Ever since I can remember, I’ve been the “planner”. You know, the friend who plans everything: the hang-outs, the parties, the cookouts, the brunches, the sleepovers – everything. Every friend group has at least one planner. But after awhile, those of us in this position find it a tiring, thankless title to maintain.
When you’ve been the planner for so long, your kindness is taken for granted, becoming an expectation rather than a welcome surprise. There is never a change in roles, and your friends become complacent that someone else will take the wheel while they sit back and enjoy the fruits of your labor. But is their complacency really their fault, or yours for allowing it?
You see those fleeting “We should really get together sometime!” moments as a challenge, an event to be planned. Instead of letting the comment fall on dead ears, you grab it by the horns and run. “Sure, how’s next Saturday work for you,” you ask, already setting the time, date, and location in your head. Sometimes, they’ll bite: “Works great for me!” And other times, they’re trapped into giving you a tentative “yes” to appease your inquiry. If it’s a one-on-one hang out, it usually goes off without a hitch. Group events, however, are often a different story.
For instance, you think: it sure would be nice to go to a summer barbecue! But since most of your friends live in multi-unit apartments with little to no backyards, the event planning falls to you. Now, you’ll have to plan AND host the event. No big deal though; you’re an expert planner.
First, you send out an invitation via Facebook a month to the date of your barbecue. Ample time for people to request time off, get out of familial and work obligations, or block off time on their calendars to relax. Out of 25 invitees, 10 reply immediately with a seemingly solid “yes”. Three more respond with a shaky “maybe,” and the rest leave you on seen while you try to estimate a headcount in order to start planning your shopping list.
As the date approaches, you become excited with anticipation, so you send out a poll in the event you’ve made, just to see two of the former “yes-es” change to stark “will not attends”. Flustered, you tell your friends it’s okay and you’ll see them next time! A week before, you ask for a final headcount as you’ll be going grocery shopping Tuesday after work. Another handful of people say they won’t be coming anymore, and the rest continue to ignore you as if you can’t see they’re reading what you’ve typed.
Three nights before, you sit on your couch wondering if it’s even worth going through the trouble when you only have two guaranteed attendees with the rest left as maybes – aka the “not actually going to show ups”.
Defeated, you sigh, wondering why time and time again you go through the trouble of planning a kick-ass event nobody even wants to attend. So you decide you’re not going to anymore.
You vow to yourself:
No more FB messages asking your college best friend if they want to grab lunch.
No more texts asking if your work buddy wants to get drinks Friday night.
No more event planning for holidays, birthdays, or game-watch parties.
No more, no more!
You hope that your Vow of Independence will boast grand results: friends reaching out to you, asking what day is good to hang; asking you to lunches, brunches, dinners, and drinks; inviting you over for a Bachelor in Paradise marathon with plentiful wine and popcorn…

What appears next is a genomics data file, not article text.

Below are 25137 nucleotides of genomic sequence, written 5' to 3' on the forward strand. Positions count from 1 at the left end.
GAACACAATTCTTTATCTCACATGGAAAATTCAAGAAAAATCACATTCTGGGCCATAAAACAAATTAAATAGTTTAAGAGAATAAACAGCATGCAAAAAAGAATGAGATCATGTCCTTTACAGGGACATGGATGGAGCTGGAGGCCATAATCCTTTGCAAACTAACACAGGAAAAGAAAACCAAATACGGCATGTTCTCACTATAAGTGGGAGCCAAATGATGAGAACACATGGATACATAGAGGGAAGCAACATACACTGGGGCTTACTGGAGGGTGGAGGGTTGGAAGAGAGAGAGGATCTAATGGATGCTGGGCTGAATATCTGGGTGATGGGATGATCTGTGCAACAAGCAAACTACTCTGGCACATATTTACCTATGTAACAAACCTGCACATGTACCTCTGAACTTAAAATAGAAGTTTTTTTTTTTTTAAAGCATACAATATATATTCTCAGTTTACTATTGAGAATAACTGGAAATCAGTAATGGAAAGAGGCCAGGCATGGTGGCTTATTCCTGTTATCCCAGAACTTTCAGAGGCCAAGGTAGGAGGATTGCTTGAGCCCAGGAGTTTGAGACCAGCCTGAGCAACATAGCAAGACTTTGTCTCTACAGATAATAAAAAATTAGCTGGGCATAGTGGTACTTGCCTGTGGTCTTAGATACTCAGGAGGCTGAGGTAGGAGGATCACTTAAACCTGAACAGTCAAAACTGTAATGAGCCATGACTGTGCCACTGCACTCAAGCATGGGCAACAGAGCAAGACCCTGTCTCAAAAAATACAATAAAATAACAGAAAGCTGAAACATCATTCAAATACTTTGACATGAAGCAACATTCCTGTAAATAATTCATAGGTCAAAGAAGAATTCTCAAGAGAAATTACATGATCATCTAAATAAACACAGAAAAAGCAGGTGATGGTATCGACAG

For a few days, you feel the rush of empowerment.
You stick with your can-do attitude and convince yourself the tables are finally going to turn. But a few weeks into your new “lease on life” pass by, and you realize you’ve heard little from your friends. Sure, you still send each other the occasional meme or pose a question about something that could easily be Googled, and SURE, they say they miss you (and you them), but they still don’t ask to hang out. What gives?
Mind swirling with questions, you scroll through your Insta and see Friend 1 and Friend 2 got lunch together earlier today. And Friend 3 went out with a group of people last Friday night. Friend 4 had her other friend stay the night, and then posted a Boomerang video of their mid-afternoon margaritas at that rooftop bar you’re always talking about.
You start to wonder if you did something wrong.
Did I make so-and-so mad? Was I being selfish expecting my friends to make plans with me as I do with them? Am I overzealous in my desire to maintain active friendships?
In reality, it’s probably none of those things.
Your friends are just bad communicators and even worse planners. Their complacency with someone else always making the plans has turned them into mush-brained zombies (sorry guys, love ya!) who can’t plan events – even if their lives depended on it.
Unfortunately, for those of you who relate to being the planner, I don’t have a cut-and-dry solution for this problem; it still happens to me all the time. What I can say on the matter though is eventually you’ll find a friend who puts in as much time and effort into your friendship as you do. They’ll reach out to you and ask you on coffee dates, tell you about the hot new brunch spot they found, and ask you for fro-yo and gossip sessions on the regular.
Maintaining a friendship isn’t hard if both parties put in equal effort. You just have to find the person who will.